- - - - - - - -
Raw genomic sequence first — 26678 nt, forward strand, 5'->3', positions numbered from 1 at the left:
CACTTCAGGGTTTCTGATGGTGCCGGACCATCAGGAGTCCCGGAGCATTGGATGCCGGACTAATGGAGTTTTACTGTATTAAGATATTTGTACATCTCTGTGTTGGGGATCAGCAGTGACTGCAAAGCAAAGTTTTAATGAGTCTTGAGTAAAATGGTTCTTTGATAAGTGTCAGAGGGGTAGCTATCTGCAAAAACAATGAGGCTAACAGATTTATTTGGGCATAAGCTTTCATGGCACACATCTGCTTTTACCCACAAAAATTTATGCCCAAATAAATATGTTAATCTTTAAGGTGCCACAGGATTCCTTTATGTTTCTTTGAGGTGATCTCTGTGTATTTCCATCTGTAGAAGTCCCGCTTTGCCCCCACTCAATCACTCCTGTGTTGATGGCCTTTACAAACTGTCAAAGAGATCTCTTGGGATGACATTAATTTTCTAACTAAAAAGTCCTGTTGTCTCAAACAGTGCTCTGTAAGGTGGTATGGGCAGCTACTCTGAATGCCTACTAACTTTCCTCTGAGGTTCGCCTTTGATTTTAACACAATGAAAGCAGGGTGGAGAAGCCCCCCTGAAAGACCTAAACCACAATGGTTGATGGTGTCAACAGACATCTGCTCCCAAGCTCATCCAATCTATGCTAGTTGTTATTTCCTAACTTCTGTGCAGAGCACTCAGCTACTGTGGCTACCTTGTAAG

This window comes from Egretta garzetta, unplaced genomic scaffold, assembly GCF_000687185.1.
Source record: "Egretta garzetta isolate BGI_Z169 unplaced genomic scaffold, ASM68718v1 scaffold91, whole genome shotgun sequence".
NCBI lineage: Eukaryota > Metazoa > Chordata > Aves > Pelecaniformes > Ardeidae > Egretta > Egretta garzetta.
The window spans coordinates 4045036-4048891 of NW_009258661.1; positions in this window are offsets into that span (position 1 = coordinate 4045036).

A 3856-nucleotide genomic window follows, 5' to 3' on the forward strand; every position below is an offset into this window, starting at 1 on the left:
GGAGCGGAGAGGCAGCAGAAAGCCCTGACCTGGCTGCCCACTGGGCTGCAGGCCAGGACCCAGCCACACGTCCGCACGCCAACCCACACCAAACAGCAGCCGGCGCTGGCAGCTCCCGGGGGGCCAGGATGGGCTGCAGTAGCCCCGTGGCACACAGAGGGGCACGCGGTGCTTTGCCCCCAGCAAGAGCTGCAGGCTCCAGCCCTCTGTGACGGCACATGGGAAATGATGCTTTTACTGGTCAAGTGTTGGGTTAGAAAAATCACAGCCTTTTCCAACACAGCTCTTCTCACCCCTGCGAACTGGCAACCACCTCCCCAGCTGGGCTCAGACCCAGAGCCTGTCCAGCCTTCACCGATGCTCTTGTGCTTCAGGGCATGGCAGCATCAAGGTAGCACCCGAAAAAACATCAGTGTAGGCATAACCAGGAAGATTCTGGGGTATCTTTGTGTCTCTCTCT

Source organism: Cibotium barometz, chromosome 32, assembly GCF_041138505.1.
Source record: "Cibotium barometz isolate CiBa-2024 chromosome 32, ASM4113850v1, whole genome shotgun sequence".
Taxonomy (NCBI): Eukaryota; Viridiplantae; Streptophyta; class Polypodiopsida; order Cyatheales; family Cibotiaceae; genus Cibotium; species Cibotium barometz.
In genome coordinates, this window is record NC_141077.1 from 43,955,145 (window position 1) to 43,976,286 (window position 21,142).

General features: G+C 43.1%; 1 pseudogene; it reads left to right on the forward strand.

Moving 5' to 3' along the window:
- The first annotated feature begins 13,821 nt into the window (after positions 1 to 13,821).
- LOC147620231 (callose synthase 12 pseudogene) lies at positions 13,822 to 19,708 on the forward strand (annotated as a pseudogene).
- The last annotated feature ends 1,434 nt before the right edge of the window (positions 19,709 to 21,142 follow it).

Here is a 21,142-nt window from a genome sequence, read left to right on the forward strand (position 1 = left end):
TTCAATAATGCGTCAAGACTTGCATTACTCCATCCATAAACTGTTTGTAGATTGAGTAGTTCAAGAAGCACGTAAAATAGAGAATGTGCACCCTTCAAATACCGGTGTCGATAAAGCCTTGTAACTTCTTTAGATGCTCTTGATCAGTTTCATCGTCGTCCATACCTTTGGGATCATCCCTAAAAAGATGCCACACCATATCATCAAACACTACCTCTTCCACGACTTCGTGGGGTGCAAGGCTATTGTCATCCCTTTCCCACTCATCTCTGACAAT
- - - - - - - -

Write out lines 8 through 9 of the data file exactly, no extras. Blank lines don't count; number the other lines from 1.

GGAGCGGAGAGGCAGCAGAAAGCCCTGACCTGGCTGCCCACTGGGCTGCAGGCCAGGACCCAGCCACACGTCCGCACGCCAACCCACACCAAACAGCAGCCGGCGCTGGCAGCTCCCGGGGGGCCAGGATGGGCTGCAGTAGCCCCGTGGCACACAGAGGGGCACGCGGTGCTTTGCCCCCAGCAAGAGCTGCAGGCTCCAGCCCTCTGTGACGGCACATGGGAAATGATGCTTTTACTGGTCAAGTGTTGGGTTAGAAAAATCACAGCCTTTTCCAACACAGCTCTTCTCACCCCTGCGAACTGGCAACCACCTCCCCAGCTGGGCTCAGACCCAGAGCCTGTCCAGCCTTCACCGATGCTCTTGTGCTTCAGGGCATGGCAGCATCAAGGTAGCACCCGAAAAAACATCAGTGTAGGCATAACCAGGAAGATTCTGGGGTATCTTTGTGTCTCTCTCT

Source organism: Cibotium barometz, chromosome 32, assembly GCF_041138505.1.